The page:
Just under two weeks ago, science won a small victory. The U.S. District Court for the Eastern District of Pennsylvania denied the appeal of two parents suing the Lower Merion, PA school district for allegedly violating the Individuals with Disabilities Education Act (IDEA). At issue was whether the school had neglected to provide their son with a free and appropriate public education (known under the IDEA as FAPE). The parents alleged that the school failed to provide FAPE because it refused
1. to allow their son to use, in academic settings, a form of facilitated communication known as Spelling to Communicate (S2C)
2. to provide their son with a trained communication partner for communication via S2C
In a recent Washington Post commentary Clara Ferreira Margues, the parent of an autistic child, provides some much-needed critical commentary on new Korean courtroom drama. As Margue rightly laments, the “Extraordinary Attorney Woo” is yet another show about a character with stereotypical autism superpowers. Yet another show, in other words, that fails to
show people with disabilities as they are. Rather, they are shown as audiences want them to be. In this case, awkward but pretty, academically high-achieving, notching up one professional triumph after another.
I see I used the word “story” in this re-post of part II of my “hating history” series. Nowadays, the buzzword is “narrative.”
But what I’ve come to think really matters is suspense. A good story can accomplish that, but so can a compelling question with no obvious, immediate answer: one posed at the beginning of class, with students hazarding guesses and with the clues to the answer slowly accumulating as class progresses.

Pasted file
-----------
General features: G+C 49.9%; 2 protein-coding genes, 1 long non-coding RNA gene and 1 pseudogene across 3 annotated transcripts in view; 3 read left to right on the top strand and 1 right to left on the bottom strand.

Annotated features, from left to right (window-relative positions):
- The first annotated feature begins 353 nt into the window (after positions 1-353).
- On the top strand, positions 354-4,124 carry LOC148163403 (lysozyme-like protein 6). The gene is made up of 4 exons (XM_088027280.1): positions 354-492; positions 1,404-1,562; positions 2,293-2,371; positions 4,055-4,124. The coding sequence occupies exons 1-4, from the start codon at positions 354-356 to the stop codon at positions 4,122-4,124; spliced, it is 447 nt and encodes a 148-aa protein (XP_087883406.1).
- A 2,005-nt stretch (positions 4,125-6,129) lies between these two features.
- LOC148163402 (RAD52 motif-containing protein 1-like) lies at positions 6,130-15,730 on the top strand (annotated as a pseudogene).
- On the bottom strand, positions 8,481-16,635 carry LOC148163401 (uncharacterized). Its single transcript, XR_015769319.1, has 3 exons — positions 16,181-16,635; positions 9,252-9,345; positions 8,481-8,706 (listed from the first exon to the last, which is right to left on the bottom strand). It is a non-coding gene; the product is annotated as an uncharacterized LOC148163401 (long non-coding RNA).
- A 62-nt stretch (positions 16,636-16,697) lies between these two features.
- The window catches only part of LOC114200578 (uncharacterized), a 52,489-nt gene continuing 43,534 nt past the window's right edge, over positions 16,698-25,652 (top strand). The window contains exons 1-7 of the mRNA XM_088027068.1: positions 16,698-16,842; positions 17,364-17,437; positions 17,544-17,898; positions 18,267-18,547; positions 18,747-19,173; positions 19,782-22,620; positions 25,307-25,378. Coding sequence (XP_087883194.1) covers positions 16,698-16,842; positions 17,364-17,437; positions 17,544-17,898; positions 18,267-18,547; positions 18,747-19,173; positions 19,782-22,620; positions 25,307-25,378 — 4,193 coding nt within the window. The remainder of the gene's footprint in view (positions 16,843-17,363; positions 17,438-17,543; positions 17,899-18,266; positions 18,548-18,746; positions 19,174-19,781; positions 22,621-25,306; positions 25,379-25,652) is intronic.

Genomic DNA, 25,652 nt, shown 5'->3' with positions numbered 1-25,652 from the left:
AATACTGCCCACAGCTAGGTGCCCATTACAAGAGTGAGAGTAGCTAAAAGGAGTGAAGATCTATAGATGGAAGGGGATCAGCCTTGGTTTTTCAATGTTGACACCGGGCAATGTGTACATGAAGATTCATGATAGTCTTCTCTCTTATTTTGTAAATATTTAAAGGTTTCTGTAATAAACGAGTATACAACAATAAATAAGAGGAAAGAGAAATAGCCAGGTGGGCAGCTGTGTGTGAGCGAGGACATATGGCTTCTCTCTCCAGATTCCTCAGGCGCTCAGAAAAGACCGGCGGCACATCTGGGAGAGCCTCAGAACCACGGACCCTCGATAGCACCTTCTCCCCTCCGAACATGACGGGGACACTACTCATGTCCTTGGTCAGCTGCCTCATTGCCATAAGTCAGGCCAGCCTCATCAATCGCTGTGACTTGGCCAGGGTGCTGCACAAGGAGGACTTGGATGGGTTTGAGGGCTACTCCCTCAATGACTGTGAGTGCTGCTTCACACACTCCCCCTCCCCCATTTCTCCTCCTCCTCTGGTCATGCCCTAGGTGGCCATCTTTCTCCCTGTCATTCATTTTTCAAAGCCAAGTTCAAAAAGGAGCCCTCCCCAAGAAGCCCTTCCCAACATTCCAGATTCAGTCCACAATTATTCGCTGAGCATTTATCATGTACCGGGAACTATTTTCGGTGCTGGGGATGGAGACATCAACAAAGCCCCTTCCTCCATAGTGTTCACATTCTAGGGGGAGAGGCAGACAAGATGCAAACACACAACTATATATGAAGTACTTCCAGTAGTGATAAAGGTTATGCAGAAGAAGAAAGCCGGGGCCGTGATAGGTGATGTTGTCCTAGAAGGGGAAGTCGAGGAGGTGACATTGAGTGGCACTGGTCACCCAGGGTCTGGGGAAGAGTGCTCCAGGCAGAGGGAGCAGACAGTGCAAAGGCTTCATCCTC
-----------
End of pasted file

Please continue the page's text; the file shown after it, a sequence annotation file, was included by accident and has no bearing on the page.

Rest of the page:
And just as chronological presentations can help you remember things, so do predictions. Whether the answer confirms or contradicts your prediction, you’re more likely to remember it if something stoked your curiosity about it ahead of time and got you emotionally invested in what it would turn out to be.
Why do some history teachers hate history?, Part II
This book has been out since late June–technically speaking–though it has only recently made it into warehouses. So I’m just now getting around to posting about it.
Cutting-Edge Language and Literacy Tools for Students on the Autism Spectrum covers the root causes of the language and learning challenges in autism, their consequences for language acquisition and literacy, and a variety of tools and strategies for addressing them, from teaching technologies to assistive technologies. Drawing on what the most current evidence shows about the nature of autism and which therapies and technologies are most successful, the book reviews the efficacy of existing language therapies, literacy strategies, and assistive technologies. Covering topics such as speech deficits, language learning, comprehension, and assistive communication tools, this reference work is ideal for clinicians, behavioral specialists, speech-language pathologists, special educators, researchers, academicians, practitioners, scholars, educators, and students.
And, of course, there is a chapter on facilitated communication and its latest variants.
I was reminded of this old post from Out In Left Field yesterday when LinkedIn’s algorithms suggested I connect with a former student of mine whom I’ve never forgotten. Many years ago, this student submitted two projects to me. The second project was a redo of the first. The problem with the first project was that it was based on a program for autistic students that, with just a bit of sleuthing, I was able to determine didn’t actually exist. The problem with the second project was that, while it was based on a program that did exist, it contained word-for-word replications of the interviews with the fictional teachers from the fictional program, with only their names changed.
Because the student was connected with people in high places, they (the student)1 were able to get their grade converted not just to a passing grade, but to a grade that, as I was told privately by someone higher up than me, I would rather not know the details of.
The student’s LinkedIn page is commensurately impressive2.